Half-empty economic cupIf the prime minister wants to pep up the economy, he should start by correcting his own inconsistencies.
Some signs suggest a rude health of the national economy. Nepalis abroad sent Rs136.97 billion in the mid-September to mid-October period, the highest ever monthly remittance in the country’s history. With this, gross foreign exchange reserves jumped by 6.7 percent to Rs1.64 trillion in mid-October 2023, up from Rs1.53 trillion in mid-July 2023. The banks and financial institutions sit on Rs500 billion in cash, and a more-than-healthy 120,000 tourists entered the country in October. And yet the economy is far from being on a strong footing. First, even though the financial institutions are awash in cash, only a few are taking out loans, partly because of the high interest rates and partly because would-be entrepreneurs espy no climate to do business. The sad corollary to the rapid rise in remittance is that more and more young folks are leaving the country to work and study—many to never come back. With above a million people heading out of the country every single year, the demand for consumable goods has also shrunk rapidly, acting as another big damper on the economy.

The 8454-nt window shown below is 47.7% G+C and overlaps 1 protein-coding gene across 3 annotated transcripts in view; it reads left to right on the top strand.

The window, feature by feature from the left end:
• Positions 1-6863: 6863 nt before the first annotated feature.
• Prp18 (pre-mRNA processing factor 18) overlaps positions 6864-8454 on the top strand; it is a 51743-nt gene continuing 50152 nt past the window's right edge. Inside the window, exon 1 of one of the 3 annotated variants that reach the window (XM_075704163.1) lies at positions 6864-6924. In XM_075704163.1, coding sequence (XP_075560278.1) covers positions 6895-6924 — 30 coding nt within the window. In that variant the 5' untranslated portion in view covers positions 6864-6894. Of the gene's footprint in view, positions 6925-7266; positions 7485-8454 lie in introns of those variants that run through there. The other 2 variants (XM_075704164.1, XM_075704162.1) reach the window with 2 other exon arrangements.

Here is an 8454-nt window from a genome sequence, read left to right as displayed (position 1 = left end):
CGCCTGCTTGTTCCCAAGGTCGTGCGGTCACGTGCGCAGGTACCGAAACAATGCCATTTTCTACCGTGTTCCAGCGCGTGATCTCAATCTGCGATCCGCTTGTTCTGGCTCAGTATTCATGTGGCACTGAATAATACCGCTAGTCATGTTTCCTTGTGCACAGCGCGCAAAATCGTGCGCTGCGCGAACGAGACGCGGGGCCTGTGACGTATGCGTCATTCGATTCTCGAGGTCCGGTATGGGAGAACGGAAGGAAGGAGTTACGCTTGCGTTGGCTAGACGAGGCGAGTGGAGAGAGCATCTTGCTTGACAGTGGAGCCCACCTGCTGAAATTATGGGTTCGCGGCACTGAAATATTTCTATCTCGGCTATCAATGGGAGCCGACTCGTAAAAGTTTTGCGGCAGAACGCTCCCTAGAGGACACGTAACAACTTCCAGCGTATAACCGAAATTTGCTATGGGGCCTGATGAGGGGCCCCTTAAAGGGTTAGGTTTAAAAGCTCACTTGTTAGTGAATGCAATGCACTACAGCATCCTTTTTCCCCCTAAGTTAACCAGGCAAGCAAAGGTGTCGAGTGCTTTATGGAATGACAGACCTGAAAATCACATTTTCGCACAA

People in their 20s and 30s tend to spend a lot on restaurants, shops and various online services. Yet this cohort of people is disappearing by the day. For instance, the number of subscribers to mobile data packs is down and so is the demand for handsets. Even in the country’s major business hubs small- and medium-sized shops are shutting down for good. As a result, all the money is parked in the banks and the economy has lost its zing. Despite all this, the business climate would be a lot brighter had the government been able to spend its development budget, giving a boost to construction-related industries. But, in any given year, our governments cannot spend over a third of the allocated budget. With most avenues of cash drying up, private sector companies cannot pay their employees on time. There is a new wave of layoffs, too. And what makes everything worse is the persistent, above 7 percent inflation, which has decimated people’s purchasing power. With so little financial room, most people are in the mood to save what little they have and earn.
Prime Minister Pushpa Kamal Dahal admitted on Tuesday that although the economy has shown some positive signs of late, it is still under all kinds of pressure. He added that if all the stakeholders did not come together to solve the country’s economic woes, the current crisis would deepen. He is right. But to start with, the prime minister could himself stop unnecessarily meddling in the economy. For example, he recently ordered the revision of fuel prices by jettisoning the scientific auto-pricing mechanism. Dahal also rolled back, through diktat, the government’s decision to remove costly subsidies on fertiliser. The inconsistencies in policies and decisions at the level of the prime minister set a terrible precedent and decimate business confidence. Let Prime Minister Dahal first walk his talk. The plans and actions of his government to resurrect the economy would then sound a lot more credible.